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EDITOR’S 2-CENTS

By Staff | Sep 10, 2010

By now, farmers and businesses who received letters from the VeraSun trustees who want 80 to 100 percent of the money they received by doing business with VeraSun in the fall of 2008, will have learned if and how they can defend themselves from this looming legal action.

The meeting will be held at the Best Western Starlite, at the intersection of U.S. highway 169 and Iowa Highway 7 in Fort Dodge.

I’m guessing the vast majority of these claims can be defended that those transactions were the result of normal business, rather than getting preferential treatment, as the letter alleges.

I trust those who received the letters will seek advice from a bankruptcy-knowledgeable attorney and get their replies in by the Sept. 30 deadline.

This is a big deal, but it’s also a crying shame. I’m not holding a candlelight vigil for VeraSun, but rather for those who have to defend themselves against this action.

According to the Center for Ag Law and Taxation, based at Iowa State University, this attempt by VeraSun creditors who would get, perhaps pennies on the dollar of what was owed them, have the right to recoup a portion of their losses by finding others who received preferential treatment by VeraSun – that is, the letter receivers were paid debts, rather than the letter writers.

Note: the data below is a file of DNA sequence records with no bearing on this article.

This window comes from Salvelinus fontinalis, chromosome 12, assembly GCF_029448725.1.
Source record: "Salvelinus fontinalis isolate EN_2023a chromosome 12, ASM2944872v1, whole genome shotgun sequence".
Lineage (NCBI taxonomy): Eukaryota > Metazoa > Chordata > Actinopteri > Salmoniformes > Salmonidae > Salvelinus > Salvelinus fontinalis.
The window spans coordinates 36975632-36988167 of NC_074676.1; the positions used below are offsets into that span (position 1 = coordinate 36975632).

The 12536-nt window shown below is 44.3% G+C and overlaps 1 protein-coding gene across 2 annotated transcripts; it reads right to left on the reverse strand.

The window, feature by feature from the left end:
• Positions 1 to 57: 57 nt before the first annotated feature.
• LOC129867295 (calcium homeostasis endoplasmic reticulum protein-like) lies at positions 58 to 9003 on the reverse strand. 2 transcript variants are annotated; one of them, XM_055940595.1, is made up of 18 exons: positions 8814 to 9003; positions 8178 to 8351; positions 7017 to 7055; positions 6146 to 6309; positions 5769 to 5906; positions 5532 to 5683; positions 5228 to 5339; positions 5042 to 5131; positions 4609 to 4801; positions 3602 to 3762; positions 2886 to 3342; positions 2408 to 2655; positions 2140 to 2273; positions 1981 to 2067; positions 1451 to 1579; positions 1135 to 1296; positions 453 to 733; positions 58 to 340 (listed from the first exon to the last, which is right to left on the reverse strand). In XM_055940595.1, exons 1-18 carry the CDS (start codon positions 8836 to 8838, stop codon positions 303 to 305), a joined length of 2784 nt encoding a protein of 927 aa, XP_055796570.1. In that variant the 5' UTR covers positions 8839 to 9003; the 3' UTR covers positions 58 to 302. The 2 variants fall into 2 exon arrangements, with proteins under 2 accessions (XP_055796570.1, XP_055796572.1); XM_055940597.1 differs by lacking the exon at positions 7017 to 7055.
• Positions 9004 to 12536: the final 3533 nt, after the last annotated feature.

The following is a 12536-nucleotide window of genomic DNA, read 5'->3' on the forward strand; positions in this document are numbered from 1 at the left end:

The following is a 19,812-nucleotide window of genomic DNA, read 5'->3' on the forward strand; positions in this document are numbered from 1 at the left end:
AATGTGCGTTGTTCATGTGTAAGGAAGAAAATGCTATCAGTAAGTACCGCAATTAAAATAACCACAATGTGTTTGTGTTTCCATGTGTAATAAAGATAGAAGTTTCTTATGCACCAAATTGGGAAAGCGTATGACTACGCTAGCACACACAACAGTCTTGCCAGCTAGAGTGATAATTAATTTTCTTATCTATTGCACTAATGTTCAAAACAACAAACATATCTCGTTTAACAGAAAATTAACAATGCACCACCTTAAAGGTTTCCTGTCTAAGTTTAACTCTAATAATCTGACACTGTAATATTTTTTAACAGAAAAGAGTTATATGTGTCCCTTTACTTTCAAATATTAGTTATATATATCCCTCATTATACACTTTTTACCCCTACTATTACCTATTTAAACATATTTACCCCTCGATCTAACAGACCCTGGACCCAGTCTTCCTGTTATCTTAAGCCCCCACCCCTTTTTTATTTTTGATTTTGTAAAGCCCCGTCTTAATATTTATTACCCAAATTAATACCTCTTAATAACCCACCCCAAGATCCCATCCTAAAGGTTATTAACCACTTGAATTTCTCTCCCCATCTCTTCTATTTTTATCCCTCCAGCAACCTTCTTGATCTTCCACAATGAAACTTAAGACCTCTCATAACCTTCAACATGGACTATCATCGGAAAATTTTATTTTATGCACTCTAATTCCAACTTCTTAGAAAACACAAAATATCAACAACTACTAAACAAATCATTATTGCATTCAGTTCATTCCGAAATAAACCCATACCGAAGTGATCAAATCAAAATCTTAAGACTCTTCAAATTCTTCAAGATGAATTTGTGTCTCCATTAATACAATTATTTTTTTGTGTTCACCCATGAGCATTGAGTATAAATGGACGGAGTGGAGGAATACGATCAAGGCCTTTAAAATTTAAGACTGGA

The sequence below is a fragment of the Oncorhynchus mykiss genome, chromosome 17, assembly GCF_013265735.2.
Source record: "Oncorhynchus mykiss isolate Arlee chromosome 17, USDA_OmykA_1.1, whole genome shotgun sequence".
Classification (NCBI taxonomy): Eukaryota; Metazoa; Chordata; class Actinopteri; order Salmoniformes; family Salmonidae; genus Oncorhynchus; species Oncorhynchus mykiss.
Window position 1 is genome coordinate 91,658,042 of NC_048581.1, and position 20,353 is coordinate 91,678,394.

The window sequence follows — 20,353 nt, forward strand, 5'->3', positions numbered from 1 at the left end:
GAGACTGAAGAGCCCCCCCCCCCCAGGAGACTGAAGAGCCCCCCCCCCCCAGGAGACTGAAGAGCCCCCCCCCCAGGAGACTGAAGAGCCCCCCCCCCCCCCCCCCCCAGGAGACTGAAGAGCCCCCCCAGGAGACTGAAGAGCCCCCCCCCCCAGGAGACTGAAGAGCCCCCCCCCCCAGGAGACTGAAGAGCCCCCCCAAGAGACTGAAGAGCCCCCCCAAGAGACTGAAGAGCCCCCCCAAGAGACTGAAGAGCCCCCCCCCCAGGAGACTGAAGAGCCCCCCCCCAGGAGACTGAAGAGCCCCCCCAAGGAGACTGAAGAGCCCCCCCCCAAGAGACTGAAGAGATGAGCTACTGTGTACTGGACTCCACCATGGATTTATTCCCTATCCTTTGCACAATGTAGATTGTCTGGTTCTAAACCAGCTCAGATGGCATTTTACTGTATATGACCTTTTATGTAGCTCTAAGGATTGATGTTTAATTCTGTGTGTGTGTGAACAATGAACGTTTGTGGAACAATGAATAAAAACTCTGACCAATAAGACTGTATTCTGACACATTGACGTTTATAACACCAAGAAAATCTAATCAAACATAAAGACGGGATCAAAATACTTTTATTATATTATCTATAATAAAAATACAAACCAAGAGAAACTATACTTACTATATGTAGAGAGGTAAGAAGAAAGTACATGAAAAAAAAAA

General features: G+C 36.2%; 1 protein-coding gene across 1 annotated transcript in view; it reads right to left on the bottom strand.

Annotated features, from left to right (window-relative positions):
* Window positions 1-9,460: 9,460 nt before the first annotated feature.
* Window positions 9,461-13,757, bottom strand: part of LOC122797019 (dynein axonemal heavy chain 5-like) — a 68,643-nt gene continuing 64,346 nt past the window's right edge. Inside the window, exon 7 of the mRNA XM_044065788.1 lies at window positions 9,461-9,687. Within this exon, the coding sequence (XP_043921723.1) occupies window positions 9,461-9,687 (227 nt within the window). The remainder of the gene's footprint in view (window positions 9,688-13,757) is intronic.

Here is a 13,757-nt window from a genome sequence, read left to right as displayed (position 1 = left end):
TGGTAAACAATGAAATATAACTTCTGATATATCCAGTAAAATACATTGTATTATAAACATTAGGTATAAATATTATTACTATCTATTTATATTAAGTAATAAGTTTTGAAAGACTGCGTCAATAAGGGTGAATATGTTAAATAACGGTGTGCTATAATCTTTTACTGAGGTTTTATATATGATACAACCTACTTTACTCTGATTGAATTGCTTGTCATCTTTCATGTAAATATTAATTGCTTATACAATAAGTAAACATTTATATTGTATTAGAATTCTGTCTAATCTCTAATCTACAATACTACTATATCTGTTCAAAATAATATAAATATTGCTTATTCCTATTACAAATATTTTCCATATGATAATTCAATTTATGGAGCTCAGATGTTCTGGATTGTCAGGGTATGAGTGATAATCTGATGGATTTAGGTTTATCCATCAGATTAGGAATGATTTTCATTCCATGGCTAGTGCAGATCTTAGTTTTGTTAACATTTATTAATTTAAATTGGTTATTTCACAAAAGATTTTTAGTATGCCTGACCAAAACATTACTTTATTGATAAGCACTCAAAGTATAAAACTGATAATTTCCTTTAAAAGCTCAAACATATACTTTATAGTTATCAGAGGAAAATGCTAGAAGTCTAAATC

The screwball thing is, the VeraSun trustees, called “reorganized debtors” or “reorganized creditors,” did not have to research who may have received preferential treatment. They sent this letter out to anyone who received a payment of any kind for any reason.

What is frustrating is that hundreds of VeraSun customers, who received any kind of payment from VeraSun within the 90-day period before the company filed for bankruptcy, on Oct. 31, 2008, have to incur legal fees just to defend two-year-old business transactions that shouldn’t have to have been defended in the first place.

This is bloodsucking in its finest form and it’s legal.

Whatever happened to the idea that entering into a financial agreement with another party means you accept the risks of a failed project? I can’t blame the trustees for wanting to recoup a larger share of their losses, especially if a favored vendor or corn supplier was paid a debt before the company filed bankruptcy; however, but not by causing hundreds, if not thousands, to pay legal fees to prove they didn’t receive preferred treatment.

Although it would have been a daunting task for the trustees to research who may have received preferred treatment, the trustees should be made to do their own dirty work, if it means that much to them.

Have a good week.

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